Australia’s privacy watchdog has opened an investigation into Facebook in the wake of the Cambridge Analytica data misuse scandal. Yesterday Facebook revealed that more users than previously thought could have had their personal information passed to the company back in 2014 — saying as many as 87 million Facebook users could have had their data “improperly shared”, thereby confirming the testimony of ex-Cambridge Analytica employee, Chris Wylie, who last month told a UK parliamentary committee he believed that substantially more than 50M Facebook users had had their information swiped. And while most of these Facebook users are located in the US, multiple millions are not. The company confirmed the international split yesterday in a blog post — including that 1 million+ of the total are UK users; more than 620k are Canadian; and more than 300k are Australian. Though in tiny grey lettering at the bottom of the graphic Facebook caveats that these figures are merely its “best estimates” of the maximum number of affected users. After the US, the largest proportion of Facebook users affected by the data leakage were in the Philippines and Indonesia. In a statement today the Australian watchdog (OAIC) said it has opened a formal investigation into Facebook. “The investigation will consider whether Facebook has breached the Privacy Act 1988(Privacy Act). Given the global nature of this matter, the OAIC will confer with regulatory authorities internationally,” it writes. “All organisations that are covered by the Privacy Act have obligations in relation to the personal information that they hold. This includes taking reasonable steps to ensure that personal information is held securely, and ensuring that customers are adequately notified about the collection and handling of their personal information.” We’ve reached out to the National Privacy Commission in the Philippines for a reaction to the Cambridge Analytica revelations. Indonesia does not yet have a comprehensive regulation protecting personal data — and concerned consumers in the country can but hope this latest Facebook privacy scandal will act as a catalyst for change. Elsewhere, the Office of the Privacy Commissioner of Canada announced that it was opening a formal investigation into Facebook on March 26. In an op-ed, privacy commissioner Daniel Therrien also wrote that the Cambridge Analytica scandal underscored deficiencies in the country’s privacy laws. “At the moment, for example, federal political parties are not subject to privacy laws,” he said. “This is clearly unacceptable. Information about our political views is highly sensitive…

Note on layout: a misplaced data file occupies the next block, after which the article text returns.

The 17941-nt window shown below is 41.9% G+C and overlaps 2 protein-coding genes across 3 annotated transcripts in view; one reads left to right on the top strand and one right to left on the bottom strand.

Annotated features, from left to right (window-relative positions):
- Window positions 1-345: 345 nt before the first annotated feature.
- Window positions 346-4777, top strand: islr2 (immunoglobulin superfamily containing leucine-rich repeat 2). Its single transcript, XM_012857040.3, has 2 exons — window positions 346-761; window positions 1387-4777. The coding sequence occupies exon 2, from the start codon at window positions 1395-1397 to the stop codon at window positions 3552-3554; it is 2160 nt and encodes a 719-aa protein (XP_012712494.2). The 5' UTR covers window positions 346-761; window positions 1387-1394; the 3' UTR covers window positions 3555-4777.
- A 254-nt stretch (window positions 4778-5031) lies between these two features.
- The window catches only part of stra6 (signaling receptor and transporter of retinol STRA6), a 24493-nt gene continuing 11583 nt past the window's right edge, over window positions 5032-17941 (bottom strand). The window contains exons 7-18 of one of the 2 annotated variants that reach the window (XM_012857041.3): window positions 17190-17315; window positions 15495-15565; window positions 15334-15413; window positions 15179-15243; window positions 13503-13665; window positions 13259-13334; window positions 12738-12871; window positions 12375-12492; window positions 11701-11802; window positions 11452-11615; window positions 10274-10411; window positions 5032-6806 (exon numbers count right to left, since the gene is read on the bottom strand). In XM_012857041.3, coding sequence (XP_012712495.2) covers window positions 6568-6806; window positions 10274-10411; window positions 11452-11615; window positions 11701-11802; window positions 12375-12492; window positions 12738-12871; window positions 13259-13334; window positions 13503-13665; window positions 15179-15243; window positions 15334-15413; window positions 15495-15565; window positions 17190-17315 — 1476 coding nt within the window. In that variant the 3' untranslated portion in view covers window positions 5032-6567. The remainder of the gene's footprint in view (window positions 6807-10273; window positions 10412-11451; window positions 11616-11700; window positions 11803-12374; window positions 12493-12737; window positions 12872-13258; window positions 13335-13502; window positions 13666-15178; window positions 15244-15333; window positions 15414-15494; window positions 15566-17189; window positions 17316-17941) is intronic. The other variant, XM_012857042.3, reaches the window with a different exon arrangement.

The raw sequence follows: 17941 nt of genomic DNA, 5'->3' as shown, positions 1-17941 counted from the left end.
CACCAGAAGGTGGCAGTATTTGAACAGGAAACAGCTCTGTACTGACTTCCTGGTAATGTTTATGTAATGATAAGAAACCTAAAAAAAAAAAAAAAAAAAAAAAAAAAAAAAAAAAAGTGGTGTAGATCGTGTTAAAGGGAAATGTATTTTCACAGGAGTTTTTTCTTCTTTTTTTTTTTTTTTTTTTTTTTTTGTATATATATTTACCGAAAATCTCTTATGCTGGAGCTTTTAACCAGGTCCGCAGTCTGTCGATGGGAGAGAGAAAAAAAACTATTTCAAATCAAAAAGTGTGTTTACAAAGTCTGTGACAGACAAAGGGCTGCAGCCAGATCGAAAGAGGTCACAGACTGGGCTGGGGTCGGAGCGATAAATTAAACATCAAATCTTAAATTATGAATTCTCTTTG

Source: TechCrunch – Social Australia latest to open probe into Facebook data scandal